You may have heard of Thanksgivukkah—but here is a new American-Jewish tradition for consideration.
In this series, Holiday Traditions, we asked clinicians to share their favorite holiday traditions from both past and present. Here’s how they answered.
Chances are, you have never heard of Shabbosgiving—yet you may know of “Thanksgivukkah,” which entered the lexicon in 2013, when Hanukkah and Thanksgiving coincided. That coincidence last occurred in 1888. Had Thanksgiving become an official American holiday in 1861—rather than in 1863—Americans could have laid claim to another Thanksgivukkah. But we cannot turn back time to reclaim something that never was, and that will not occur again in our lifetimes.
Shabbosgiving, on the other hand, can occur annually, rather than once every 133 years (or more). Those numbers alone support my celebrating Shabbosgiving, even if it is not a holiday for everyone. And then there is the added convenience, as I shall explain below.
As a physician and a psychiatrist, I devote my weekdays to treating patients via telemedicine. On weekends and other holidays, I (or my covering doctor) field phone calls for emergency refills, questions about unexpected adverse effects, or—G-d forbid—suicidal thoughts or new-onset psychosis. There is only 1 day a year when the telephone stops ringing and emails come to a standstill, and that day is Thanksgiving—a day that almost all Americans observe.
I am not protesting my stringent schedule, for it is something that I signed on for. However, besides being a doctor, I am also an author who, like virtually all authors, always feels like I am behind the 8 ball, pushing deadlines to avoid overdue articles, completing chapters for outstanding book contracts, and cocooning new ideas that will soon need urgent attention.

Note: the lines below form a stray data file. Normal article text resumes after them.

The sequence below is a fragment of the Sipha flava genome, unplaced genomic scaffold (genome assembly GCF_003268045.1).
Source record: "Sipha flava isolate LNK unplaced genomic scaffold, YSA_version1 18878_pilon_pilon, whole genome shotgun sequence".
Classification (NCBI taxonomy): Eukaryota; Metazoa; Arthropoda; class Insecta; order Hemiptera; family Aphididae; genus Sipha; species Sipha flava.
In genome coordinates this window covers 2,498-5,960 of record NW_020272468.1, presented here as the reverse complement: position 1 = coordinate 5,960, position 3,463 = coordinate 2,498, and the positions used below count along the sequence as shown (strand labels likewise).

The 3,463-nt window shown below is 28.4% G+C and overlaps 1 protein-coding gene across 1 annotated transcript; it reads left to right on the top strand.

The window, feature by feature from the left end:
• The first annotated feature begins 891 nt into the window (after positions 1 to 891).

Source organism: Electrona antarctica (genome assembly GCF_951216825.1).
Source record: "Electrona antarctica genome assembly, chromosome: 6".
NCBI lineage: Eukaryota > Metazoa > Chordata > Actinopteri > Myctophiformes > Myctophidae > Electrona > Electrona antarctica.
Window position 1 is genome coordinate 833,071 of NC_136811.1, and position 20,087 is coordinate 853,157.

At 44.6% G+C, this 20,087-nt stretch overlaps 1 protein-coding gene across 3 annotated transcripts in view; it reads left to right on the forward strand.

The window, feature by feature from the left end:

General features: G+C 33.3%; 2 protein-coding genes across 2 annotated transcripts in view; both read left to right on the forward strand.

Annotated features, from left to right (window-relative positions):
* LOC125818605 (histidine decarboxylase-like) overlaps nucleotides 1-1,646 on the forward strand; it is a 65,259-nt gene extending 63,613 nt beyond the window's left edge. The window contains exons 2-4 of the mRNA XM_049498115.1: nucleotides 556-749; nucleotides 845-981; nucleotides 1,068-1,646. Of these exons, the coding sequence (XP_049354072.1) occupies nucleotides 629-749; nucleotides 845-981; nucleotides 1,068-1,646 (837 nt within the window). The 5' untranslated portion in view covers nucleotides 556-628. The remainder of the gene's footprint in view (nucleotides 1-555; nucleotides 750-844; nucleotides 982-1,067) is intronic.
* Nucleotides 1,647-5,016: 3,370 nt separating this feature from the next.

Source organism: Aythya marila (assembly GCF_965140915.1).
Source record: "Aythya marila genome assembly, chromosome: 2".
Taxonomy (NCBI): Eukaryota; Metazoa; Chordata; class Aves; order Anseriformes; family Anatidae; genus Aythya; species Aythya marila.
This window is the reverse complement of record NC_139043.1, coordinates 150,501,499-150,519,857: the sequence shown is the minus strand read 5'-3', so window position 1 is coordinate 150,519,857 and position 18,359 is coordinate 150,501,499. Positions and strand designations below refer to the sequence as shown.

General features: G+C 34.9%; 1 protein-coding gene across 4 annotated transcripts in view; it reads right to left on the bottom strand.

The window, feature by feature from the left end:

And that is where Shabbosgiving comes in.
If I shift Turkey Day to Friday, aka “Erev Shabbos” in my lexicon, and substitute turkey for the traditional Sabbath chicken, I can make more use of these 2 days of the year. I must prep for Shabbos on short autumnal Friday afternoons regardless—yet there is no law that commands me to celebrate Thanksgiving on a Thursday.
By freeing up Thursday, I win an extra writing day, uninterrupted by the other obligations I mentioned above. An extra writing day, especially 1 that occurs in the stillness of the post-harvest season, feels like a place in paradise. Luckily, my family shares those values, and prefers to write and work on that Thursday and to save full-scale celebrations for Shabbos, which begins shortly before sundown on Friday afternoon.
Of course, not everyone in America shares my lifestyle or my professional obligations, so this strategy—or my priorities—will not apply to everyone. Still, I am guessing that someone, somewhere, forgot to defrost the Thanksgiving turkey in time for Thursday (or did not know that a 12-pounder needs 72 hours post-fridge time, plus hours of extra prep time on the day of) and therefore might also appreciate a postponement of Thanksgiving celebrations for the next day.
So, by switching Thanksgiving for Shabbosgiving, celebrating the secular holiday on late Friday afternoon as the sun sets, and lighting candles as Shabbos starts, the day’s designated cook (mostly me) earns an extra day of defrosting—and writing—and perhaps a higher place in heaven. And thus, I set Shabbosgiving as my new American-Jewish tradition.
A longer version of this article was originally published by The Forward.
Dr Packer is an assistant clinical professor of psychiatry and behavioral sciences at Icahn School of Medicine at Mount Sinai in New York, NY.
Do you have a favorite tradition or activity that you enjoy with your loved ones during the holidays? If so, write to us at PTEditor@MMHGroup.com for a chance to be featured in our Holiday Traditions series.